Working Through Collective Trauma: Metafiction, Intertextuality, and the Need for Externalization and Relativization of Trauma in "The Virgin Suicides"

Bilyana Vanyova Kostova


In a period when Trauma Studies have been assuming more and more importance, Jeffrey Eugenides’s first novel, The Virgin Suicides (1993), happens to center precisely on the traumatic adolescent experiences of its protagonists. Its fragmented content mirrors the very structure of the dreamy narrative: after witnessing the Lisbon sisters’ mass suicide, the group of male narrators decides to tell a story truthful to their posttraumatic condition. This brings about the collective narrator’s failure to master the accuracy of the past events accompanied by their urge to recount the truth about the inexplicable suicides. In this paper, the novel is analyzed in terms of its connections with “another’s word”, to echo Bakhtin: on the one hand, the narrator negotiates with the community, with different kinds of written and oral accounts, even with their own childhood memories; on the other hand, the text communes intertextually with other texts. These connections help in the process of working through or coming to terms with trauma. It is argued that the path towards healthy mourning (as opposed to melancholia) must have recourse to the Other. In the novel, this is achieved via storytelling and subtle intertextual references to previous fictional works.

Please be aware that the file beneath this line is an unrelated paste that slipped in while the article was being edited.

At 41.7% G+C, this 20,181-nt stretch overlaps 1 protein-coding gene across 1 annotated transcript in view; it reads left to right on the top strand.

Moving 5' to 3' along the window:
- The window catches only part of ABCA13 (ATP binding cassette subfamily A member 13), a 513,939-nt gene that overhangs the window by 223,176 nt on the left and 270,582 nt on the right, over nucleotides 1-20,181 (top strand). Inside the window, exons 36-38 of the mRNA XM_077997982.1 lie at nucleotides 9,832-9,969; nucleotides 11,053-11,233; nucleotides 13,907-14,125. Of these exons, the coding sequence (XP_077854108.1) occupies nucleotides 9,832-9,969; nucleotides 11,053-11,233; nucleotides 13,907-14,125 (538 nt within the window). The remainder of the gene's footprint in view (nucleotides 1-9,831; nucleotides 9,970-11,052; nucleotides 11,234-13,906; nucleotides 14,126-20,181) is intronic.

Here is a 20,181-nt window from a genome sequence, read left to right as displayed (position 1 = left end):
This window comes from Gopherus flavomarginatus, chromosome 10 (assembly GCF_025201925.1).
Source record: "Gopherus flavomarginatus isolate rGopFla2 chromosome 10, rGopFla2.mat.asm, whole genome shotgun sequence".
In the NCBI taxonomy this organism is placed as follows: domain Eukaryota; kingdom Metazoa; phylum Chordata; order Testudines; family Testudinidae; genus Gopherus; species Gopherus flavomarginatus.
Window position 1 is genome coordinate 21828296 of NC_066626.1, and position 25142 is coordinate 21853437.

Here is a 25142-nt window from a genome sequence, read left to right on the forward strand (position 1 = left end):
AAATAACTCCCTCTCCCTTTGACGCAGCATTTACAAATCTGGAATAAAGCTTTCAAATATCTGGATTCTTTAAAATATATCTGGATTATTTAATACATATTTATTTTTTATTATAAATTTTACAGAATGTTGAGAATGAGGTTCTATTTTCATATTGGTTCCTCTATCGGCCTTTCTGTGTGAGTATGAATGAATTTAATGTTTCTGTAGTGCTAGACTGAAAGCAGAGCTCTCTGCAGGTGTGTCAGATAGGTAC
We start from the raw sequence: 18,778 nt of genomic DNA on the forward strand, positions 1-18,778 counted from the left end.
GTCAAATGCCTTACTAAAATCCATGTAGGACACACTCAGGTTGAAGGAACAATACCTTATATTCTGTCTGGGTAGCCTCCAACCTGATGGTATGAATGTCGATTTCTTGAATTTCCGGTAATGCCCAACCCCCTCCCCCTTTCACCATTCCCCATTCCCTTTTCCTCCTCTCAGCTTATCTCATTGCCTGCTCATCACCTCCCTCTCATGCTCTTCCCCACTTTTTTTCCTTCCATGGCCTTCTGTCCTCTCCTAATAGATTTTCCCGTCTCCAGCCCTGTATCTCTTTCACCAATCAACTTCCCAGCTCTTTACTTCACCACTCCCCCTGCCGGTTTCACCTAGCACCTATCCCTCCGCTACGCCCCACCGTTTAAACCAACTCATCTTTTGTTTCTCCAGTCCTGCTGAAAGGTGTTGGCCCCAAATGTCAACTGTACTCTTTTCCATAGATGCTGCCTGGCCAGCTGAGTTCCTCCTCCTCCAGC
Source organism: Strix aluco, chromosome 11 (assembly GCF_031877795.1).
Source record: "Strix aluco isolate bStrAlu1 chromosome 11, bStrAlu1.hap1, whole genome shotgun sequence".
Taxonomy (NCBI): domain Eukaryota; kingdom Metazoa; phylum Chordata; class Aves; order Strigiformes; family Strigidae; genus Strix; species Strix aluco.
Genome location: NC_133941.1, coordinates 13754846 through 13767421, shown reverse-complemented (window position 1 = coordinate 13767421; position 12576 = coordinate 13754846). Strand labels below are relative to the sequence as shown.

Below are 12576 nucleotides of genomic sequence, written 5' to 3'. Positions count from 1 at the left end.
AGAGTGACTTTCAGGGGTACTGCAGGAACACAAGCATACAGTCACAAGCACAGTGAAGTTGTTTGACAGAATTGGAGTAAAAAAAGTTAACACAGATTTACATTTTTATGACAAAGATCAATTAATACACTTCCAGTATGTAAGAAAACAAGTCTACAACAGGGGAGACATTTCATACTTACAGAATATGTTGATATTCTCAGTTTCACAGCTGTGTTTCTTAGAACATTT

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Estudios Ingleses de la Universidad Complutense
ISSN-e 1988-3005

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